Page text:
Altho’ the subject of indemnifications for past wrongs is to be pressed as of great magnitude in a satisfactory adjustment of our differences with Great Britain; yet as the British Government may be inflexible in refusing an arrangement implying that her maritime principles of capture were contrary to the law of nations, whilst she would not be inflexible in stipulating a future practice conformable to our wishes, it is not thought proper that a provision for indemnities should be an absolute condition of the repeal of the Act of Congress concerning British manufactures, provided satisfactory arrangements shall be made relative to impressments, and the trade with enemy’s Colonies. Still however it is to be kept in view that there are claims founded on Acts of British cruizers violating the law of nations as recognized by Great Britain herself, and others founded on unexpected departures, without notice from rules of practice deliberately settled and formally announced. Of these, examples have been referred to in the communication of Lord Hawkesbury to Mr. King and of Mr. Merry to the Department of State.
With respect to claims of these several kinds, it is evident that provision is clearly due for them, and that it may be made without implication which can alarm the pride or the caution which may be professed. You will not fail therefore, to bring if necessary, these claims into view, as distinguished from others founded on controverted principles, and to let it be understood that a refusal of them will be a painful ingredient in the negotiations for extinguishing discontents on both sides, and consolidating and perpetuating the friendship between them. In case this distinction should operate in the adjustment, it will furnish an additional reason for preferring a gross sum, to the liquidations of a joint Board, first because it will admit of a liberal sum, if the British Government should be liberally disposed, on presumptions not affecting her maritime principles. Secondly, because it will leave the United States free to apply the gross sum, in redressing claims, according to our maritime principles. A precedent for such an expedient may be found in the Convention of Jany 1756 between Great Britain and Persia; whereby a gross sum of £20,000 sterling was paid to the latter as an extinguishment of claims on account of illegal captures, without reference to the precise rules by which it was to be applied. The treaty of Pardo in Jany 1739 between Great Britain and Spain, is another precedent. In that Treaty the sum of £95,000 sterling was stipulated in the like general manner, to be paid to Great Britain by Spain, as a compromise for all reparation of maritime injuries.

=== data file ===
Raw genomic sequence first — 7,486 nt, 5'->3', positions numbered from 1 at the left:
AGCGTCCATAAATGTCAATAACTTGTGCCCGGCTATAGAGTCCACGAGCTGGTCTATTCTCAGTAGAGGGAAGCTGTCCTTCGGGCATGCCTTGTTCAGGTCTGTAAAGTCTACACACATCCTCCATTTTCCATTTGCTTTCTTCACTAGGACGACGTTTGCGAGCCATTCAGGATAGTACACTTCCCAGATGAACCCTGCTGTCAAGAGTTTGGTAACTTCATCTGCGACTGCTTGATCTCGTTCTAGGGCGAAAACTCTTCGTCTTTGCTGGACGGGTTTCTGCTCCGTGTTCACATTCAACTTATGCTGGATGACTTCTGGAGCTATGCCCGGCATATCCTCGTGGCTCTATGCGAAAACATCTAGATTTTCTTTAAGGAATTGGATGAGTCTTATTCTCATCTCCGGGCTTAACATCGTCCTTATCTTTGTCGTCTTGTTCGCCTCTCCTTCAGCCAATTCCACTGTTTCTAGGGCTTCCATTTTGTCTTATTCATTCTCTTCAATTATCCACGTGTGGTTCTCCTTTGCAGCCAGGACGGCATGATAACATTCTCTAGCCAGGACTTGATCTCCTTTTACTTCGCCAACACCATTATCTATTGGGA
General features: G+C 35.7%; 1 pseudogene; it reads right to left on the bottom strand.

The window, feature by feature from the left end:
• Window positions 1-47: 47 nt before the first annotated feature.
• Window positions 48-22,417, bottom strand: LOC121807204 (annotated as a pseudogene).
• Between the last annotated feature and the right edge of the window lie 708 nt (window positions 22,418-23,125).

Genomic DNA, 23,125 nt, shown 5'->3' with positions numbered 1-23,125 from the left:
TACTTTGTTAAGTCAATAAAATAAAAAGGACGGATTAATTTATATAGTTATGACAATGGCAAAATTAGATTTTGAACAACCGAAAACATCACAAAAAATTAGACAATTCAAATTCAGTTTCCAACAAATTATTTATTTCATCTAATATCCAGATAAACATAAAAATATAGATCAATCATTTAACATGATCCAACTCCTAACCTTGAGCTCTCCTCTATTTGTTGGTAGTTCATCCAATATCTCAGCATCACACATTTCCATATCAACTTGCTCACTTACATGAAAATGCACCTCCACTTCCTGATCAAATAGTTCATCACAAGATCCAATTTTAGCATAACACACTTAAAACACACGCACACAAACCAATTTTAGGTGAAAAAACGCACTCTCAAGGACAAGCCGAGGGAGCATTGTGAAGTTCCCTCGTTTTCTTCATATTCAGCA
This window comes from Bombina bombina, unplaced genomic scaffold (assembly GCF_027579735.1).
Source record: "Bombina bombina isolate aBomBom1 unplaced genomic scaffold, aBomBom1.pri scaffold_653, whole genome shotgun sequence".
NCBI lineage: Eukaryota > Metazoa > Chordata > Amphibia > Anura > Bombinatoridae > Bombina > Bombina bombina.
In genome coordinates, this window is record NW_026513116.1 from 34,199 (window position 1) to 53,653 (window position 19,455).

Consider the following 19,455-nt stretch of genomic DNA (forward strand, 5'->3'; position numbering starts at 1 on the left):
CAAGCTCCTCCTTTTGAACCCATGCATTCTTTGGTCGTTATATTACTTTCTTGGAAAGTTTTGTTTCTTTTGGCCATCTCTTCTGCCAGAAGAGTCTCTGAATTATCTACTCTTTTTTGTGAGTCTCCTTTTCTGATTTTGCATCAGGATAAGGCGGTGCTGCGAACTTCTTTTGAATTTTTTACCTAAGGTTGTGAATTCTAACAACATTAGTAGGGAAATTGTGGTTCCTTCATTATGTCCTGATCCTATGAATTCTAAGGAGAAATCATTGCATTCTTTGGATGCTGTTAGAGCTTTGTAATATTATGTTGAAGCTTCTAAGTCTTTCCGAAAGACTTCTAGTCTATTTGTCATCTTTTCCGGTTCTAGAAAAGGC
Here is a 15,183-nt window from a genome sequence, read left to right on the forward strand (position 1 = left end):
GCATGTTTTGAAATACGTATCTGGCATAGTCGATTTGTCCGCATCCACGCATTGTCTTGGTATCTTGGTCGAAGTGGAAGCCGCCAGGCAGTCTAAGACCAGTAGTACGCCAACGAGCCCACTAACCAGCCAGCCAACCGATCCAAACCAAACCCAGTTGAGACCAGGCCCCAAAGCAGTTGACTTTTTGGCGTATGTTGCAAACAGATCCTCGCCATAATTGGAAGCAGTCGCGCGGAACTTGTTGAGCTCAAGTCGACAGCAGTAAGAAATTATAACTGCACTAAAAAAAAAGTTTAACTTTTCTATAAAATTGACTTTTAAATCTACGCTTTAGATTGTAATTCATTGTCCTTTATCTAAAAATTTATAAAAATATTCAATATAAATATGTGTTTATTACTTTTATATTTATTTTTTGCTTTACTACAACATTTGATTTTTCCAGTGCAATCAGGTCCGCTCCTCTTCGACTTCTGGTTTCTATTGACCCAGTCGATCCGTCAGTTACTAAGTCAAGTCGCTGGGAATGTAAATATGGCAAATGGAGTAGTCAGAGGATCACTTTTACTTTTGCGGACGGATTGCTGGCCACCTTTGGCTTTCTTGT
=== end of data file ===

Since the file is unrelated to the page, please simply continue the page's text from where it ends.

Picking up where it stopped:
If the United States succeed in making satisfactory arrangements on the principal points of impressment of seamen, Colonial trade, and still more if provision be also made for indemnity for spoliations, it may be naturally expected that Great Britain will require, not only the repeal of the prohibitory act of last Session, but also some security that the United States will not by subsequent acts of the same nature place her on a worse footing than other nations. She may reasonably urge that demand on the double plea, of having yielded on those points which were the subjects of complaint on the part of the United States, and of her being now for want of a Commercial Treaty placed in that respect at the discretion of the United States; whilst they are precluded by their Treaties with the enemies of Great Britain (Holland, France and Spain) from the power of laying prohibitions or restrictions particularly affecting those nations.
The most natural arrangement in that respect will be simply to agree that the two parties shall enjoy in the ports of each other in regard to commerce and Navigation, the privileges of the most favored nation. But the Article should be framed so as to embrace 1st every privilege and particularly the exemption from higher duties of every description either on imports or exports and including Convoy duties, that are paid by the most favored nation; 2dly all the possessions of Great Britain in every port of the world; which will secure admission at all times in both East and West Indies, on the same terms as are now or may in future be enjoyed by the most favored nation, whether it be a friend or an enemy.